I’ve been making music for a long time now. A few years after I started learning guitar I began writing acoustic rock songs. Fast forward to when I was 16 and I just kind of fell into producing hip hop. My friend Cole and I were listening to Drake and attempted to recreate “Best I Ever Had” on Garageband. I already had the groundwork of navigating a DAW from recording my acoustic material onto Garageband and I realized that the melodies in Hip Hop and rock were kind of similar. The next step was to learn how to program drums, and I loved how complex the drums sounded on hip hop songs. I realized I had a knack for putting together hip hop beats even though they were awful at first. These days I mostly produce instrumental hip hop – either way I haven’t mastered it yet, but I’m studying all the time.

KM: You’ve produced for a number of up and coming rappers – how did those relationships come about?

I’ve been blessed to have worked with a bunch of great artists in the past. The first group of artists I seriously started producing for was the Krewe of 77, a rap collective based out of New Orleans. I’ve featured Tim Cross and Burger on my album ‘alone_’ and have produced for fellow Krewe member Supermane as well. I met Melrose through the Krewe as well. He’s both a rapper and a producer. The dude is a genius. We’ve been trying to link up and create a duo for a while, but we both just have a lot on our plate. He’s crushing it in Texas right now though and has started his own label/collective called Mishima.

The next serious artist I managed to link up with was Juego The Ninety. He was in Baltimore at the time and I reached out over Soundcloud after coming across his music. I sent him a demo or too and he immediately vibed with the beats which I was super happy about. I produced two songs off his “Abandoned Mansions” project, including the intro track so I was honored to have worked with him. Connecticut rapper Lonny X reached out to me via Twitter one day and we’ve been homies ever since. He hopped on two of my beats from ‘alone_’ which came out really nicely and I think I have a cut or two with him in the pipeline. After that, I’ve started to link up with a bunch of rappers from the UK like Louis Culture, and Lord Apex. I produced a cut for Louis Culture’s upcoming rap project which I’m psyched about, and am sending Lord Apex beats all the time. Finally, 1234 member dylAn reached out to me a few months ago on Twitter and we just started chatting about music. I mentioned that I was working on an album and he was down to be a part of it. Fast forward to a few weeks before I dropped ‘Otaku’ and I made this interlude beat as the second half to the song “Blossom” and knew that he would sound dope on it. I sent it through and after it came together, managed to become one of my favorite tracks on the album.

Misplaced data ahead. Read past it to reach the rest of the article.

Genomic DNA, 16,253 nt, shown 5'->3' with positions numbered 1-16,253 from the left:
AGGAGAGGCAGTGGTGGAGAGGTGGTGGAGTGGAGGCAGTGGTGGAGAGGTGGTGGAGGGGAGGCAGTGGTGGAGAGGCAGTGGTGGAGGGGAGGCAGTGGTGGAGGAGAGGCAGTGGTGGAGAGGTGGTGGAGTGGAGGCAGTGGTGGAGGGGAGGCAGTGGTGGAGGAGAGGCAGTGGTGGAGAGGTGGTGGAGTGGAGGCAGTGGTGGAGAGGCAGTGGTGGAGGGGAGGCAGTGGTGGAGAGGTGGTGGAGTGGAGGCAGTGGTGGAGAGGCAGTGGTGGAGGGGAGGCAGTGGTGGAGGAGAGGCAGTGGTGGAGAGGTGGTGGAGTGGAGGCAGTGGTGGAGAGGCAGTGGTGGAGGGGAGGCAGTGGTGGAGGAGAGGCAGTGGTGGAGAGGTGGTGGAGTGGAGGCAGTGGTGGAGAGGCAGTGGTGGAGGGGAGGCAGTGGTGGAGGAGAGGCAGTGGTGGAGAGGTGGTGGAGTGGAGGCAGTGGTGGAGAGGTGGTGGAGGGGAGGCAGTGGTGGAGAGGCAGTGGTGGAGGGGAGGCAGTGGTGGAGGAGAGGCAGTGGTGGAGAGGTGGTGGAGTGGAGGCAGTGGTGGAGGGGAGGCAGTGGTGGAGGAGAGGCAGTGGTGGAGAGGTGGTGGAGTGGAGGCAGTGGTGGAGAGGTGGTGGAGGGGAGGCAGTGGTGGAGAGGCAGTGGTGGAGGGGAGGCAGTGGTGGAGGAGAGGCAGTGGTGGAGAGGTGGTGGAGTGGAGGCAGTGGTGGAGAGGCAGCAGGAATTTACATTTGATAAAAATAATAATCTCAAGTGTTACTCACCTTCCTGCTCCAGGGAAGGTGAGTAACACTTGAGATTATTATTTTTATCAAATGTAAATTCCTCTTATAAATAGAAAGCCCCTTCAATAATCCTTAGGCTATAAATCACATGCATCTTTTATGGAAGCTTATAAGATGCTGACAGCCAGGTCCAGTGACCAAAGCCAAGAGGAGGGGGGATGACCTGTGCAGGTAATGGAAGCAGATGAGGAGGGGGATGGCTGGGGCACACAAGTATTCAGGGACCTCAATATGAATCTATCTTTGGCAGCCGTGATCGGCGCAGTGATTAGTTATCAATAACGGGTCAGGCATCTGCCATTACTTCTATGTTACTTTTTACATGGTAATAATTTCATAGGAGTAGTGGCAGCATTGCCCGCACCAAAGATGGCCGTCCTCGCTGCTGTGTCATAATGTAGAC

KM: You’ve found yourself a bit of a cult following on the internet – why do you think that is?

I was blessed to have my track “Fantasy” from my Venus EP go semi viral on Soundcloud. The song has kind of taken on a life of its own and has its own following to it almost. It’s funny because when I made that my junior year in college, right before I released the Venus EP, I never thought twice about it. That was one of the first lofi tracks I ever made and just prayed that people would like the project overall. I know it’s sloppy but it’s also kind of pure in that sense. Spirited Away is also one of my favorite films and I just wanted to pay homage to it. I just wanted the track to invoke that sense of longing and nostalgia, which is why I think people vibe with it. At least for me, it gets me out of my own head and transports me to a different place, which I mentioned above is really important to me when making music. Anyway Miyazaki is a genius and I’m just really happy that people liked it.

KM: Your latest release ‘Otaku’, has been met with critical acclaim. Can you talk us through the themes you explore in the album?